The Future of Fashion Retail: Andrea Linett

Andrea Linett

Photo: Courtesy of eBay

The eBay Catwalks

With more than 95 million active users and a 9.8 billion dollar annual business from apparel and accessories sales, eBay could not afford to stay out of fashion. Over the past 18 months, eBay Fashion has transformed rapidly in order to appeal to a more designer-friendly crowd, with a redesigned interface, a better search engine, and the introduction of new services and features.

One of the first initiatives that created headlines was Derek Lam’s crowd-selected dress collection that went on sale exclusively on eBay. More than 120,000 users voted to determine five out of a selection of 16 dresses that would go on sale. A surprise sixth dress was added to the collection, available for purchase only through the eBay Fashion app for iPhone. While not the first collaboration of a designer with a retailer, it was original in that consumers got to say which part of the collection should make it to market.

Added to eBay's arsenal is also The Fashion Vault. For 60 hours or less, exclusive online events showcase a designer's work and offer discounts on brand-new fashions to consumers. Bargain hunters have the choice of eBay Fashion Outlet as well. According to the e-tailer, it is “the first virtual outlet mall in the United States that allows access to items by well-known brands and departments such as Last Call by Neiman Marcus, William Rast, Fila, Spanx, Brooks Brothers, Bluefly, Custo Barcelona, Timberland, and more.”

The creative director

In early 2011, Andrea Linett, a well-respected fashion publishing expert, became the global creative director of eBay fashion. As one of the first magazine veterans to join a big retailer, her move caused quite a stir; many industry insiders started questioning the future of traditional publishers as well as the ever-growing impact of commercial content in the digital age. The co-founder and former creative director of Lucky, the award-winning magazine about shopping and style, got to share with us her views on the future of fashion retail and the role of digital content.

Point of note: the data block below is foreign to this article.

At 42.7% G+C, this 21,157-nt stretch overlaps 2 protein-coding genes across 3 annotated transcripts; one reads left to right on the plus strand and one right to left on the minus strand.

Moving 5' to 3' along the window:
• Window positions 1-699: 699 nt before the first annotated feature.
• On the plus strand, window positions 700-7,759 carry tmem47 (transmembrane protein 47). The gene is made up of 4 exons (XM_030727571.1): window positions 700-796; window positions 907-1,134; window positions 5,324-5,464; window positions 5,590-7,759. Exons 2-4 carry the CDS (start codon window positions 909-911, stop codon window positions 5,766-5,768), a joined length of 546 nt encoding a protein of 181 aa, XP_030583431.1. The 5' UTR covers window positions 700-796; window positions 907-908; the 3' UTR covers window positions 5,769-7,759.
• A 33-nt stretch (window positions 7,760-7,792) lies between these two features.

You were one of the first among a wave of magazine editors to leave their 'natural'€ habitat in order to take up a position at a brand/retailer. Do you think this is a trend? Is it sooner or later going to affect all publishing companies?

It is becoming a trend because it happens to make perfect sense. Online retailers are looking to connect audiences on a deeper level and engage them like never before. Fashion and shopping are becoming more three-dimensional experiences, which is something that editors have always tuned into.

What do the editors of print media bring to the table? How are they shaping online content so far?

They are bringing a new point of view and identity to a world that was, until pretty recently, void of editorial content.

Speaking of online content, everybody seems to be a creator/writer these days: journalists, bloggers, and even brands. How is this polyphony affecting the quality of what is being written when it comes to the fashion world, and is it good for the industry?

A lot of people are up in arms about this, and you know what? I think it’s good for the industry. Fashion is way more democratic than it ever was. People get to choose who they want to listen to now, instead of being preached to by a few select editors.

Do you worry that this branded content might saturate the market, causing the audience to eventually lose interest in it? Is the online reader's need for content being taken advantage of by brands in order to prompt them into more consumption?

I don’t [worry]. It’s just going to become the standard. I think people will be confused if editorial content is not a part of their shopping experience. The point isn’t to take advantage of people, but rather to inspire and give them a real relationship with the brand. No editorial content in the world can force anyone to buy anything!

What is your vision for eBay Fashion? How would you like to see it evolve and what are your plans to make it as relevant as possible?

I have always equated eBay Fashion with fun. It’s a huge community of buyers and sellers and it attracts tons of fashion fanatics. These people mean business! It is also a true fashion destination without being traditionally preachy or judgmental. It is a place where people come not only to buy clothing, shoes and accessories, but also to find their personal style and get some solid, friendly fashion advice to boot.

What features have you added so far to eBay Fashion and why?

We are working on a redesign, but in the first six months that I’ve been here [editor's note: the interview took place in July 2011], we have rolled out the popular Style Stories, which is a profile of a different chic and interesting eBayer each week. We take you into their closets and even make them reveal their secret search terms (which is no easy feat for some!). We are also doing more editorial stories featuring real people every week. Stay tuned for an even bigger experience.

As a consumer, how have your shopping habits changed this past year? And as a reader, how often do you pay attention to branded content nowadays?

My shopping habits are pretty much the same, in that I love to shop and do it often (even if I’m just browsing). I do buy a lot more online, though. And I use sites like eBay — naturally — and Style Find to help me find what I’m looking for faster.

Share this on:   Twitter | Facebook | Pinterest

You might also like:

Chris Morton

Chris Morton

September 25, 2011
My Work
Marissa Evans

Marissa Evans

May 18, 2012
My Work
Jesse Finkelstein

Jesse Finkelstein

June 15, 2013
My Work
Kasper Brandi Petersen

Kasper Brandi Petersen

September 12, 2014
My Work